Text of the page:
My current project explores how Christianity made its remarkable voyage from the Roman Mediterranean to the Indian subcontinent, and it examines the social relations that made such movement possible. It also analyzes how the narrative tradition regarding the apostle Judas Thomas, which originated in Upper Mesopotamia and accredited him with evangelizing India, traveled among the social networks of an interconnected late antique world. In this way, the book probes how the Thomas narrative shaped Mediterranean Christian beliefs regarding co-religionists in central Asia and India, impacted local Christian cultures, and experienced transformation as it traveled from the Mediterranean to India, and back again.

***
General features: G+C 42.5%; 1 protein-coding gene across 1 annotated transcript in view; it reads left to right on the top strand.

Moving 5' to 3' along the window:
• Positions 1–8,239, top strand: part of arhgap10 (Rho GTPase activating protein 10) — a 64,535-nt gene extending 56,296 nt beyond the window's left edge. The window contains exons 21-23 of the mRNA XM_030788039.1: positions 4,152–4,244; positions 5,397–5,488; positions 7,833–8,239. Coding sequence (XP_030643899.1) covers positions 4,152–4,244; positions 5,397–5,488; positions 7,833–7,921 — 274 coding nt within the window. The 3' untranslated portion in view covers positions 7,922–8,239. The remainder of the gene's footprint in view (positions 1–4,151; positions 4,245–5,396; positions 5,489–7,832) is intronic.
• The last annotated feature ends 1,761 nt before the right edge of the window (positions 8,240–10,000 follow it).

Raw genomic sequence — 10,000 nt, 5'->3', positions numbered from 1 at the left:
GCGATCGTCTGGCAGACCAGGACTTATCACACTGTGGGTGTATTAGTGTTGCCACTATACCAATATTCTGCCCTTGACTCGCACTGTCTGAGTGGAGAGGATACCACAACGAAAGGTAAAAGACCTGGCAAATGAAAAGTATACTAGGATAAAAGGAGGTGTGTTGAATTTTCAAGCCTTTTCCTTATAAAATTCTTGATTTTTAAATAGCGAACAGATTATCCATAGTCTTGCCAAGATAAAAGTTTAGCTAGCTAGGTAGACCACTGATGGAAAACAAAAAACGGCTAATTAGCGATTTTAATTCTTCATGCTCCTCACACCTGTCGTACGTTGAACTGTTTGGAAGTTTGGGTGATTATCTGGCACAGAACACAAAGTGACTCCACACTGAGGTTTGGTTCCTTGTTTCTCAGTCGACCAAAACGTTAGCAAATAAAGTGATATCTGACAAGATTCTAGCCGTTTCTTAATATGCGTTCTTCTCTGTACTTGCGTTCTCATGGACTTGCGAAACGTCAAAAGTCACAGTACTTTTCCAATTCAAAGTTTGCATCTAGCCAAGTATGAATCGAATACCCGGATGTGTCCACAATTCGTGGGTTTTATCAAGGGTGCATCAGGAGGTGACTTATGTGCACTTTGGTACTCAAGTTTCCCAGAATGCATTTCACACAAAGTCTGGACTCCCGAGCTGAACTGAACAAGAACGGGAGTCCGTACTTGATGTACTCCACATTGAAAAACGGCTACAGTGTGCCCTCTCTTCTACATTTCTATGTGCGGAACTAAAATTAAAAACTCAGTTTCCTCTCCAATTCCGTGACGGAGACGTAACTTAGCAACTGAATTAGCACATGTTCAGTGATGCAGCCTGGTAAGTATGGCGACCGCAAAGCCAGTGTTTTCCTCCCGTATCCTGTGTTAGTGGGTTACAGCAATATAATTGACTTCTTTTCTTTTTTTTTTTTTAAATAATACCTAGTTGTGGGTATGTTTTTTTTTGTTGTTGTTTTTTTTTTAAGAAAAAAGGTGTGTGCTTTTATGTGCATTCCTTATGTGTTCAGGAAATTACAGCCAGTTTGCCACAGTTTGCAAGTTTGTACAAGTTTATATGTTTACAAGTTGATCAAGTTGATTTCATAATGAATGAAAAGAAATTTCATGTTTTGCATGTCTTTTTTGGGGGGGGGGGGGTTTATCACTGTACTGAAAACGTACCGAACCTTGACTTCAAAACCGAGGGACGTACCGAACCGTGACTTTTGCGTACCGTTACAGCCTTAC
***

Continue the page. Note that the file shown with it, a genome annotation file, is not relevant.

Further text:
Nathanael Andrade is an Assistant Professor of History at the University of Oregon. His past research has principally focused on topics relating to the Roman and late Roman Near East and its broader Mediterranean context. Since receiving his PhD at the University of Michigan in 2009, he has written Syrian Identity in the Greco-Roman World (Greek Culture in the Roman World; Cambridge University Press, 2013) and has conducted research as a regular member at the Institute for Advanced Study, Princeton, NJ (2012-2013). His research has also appeared in the Journal of Near Eastern Studies, The Journal of Early Christian Studies, and many other journals and edited collections. He is at work on a project entitled "From the Roman Mediterranean to India: The Early Movement of Christianity through the Afro-Eurasian World System."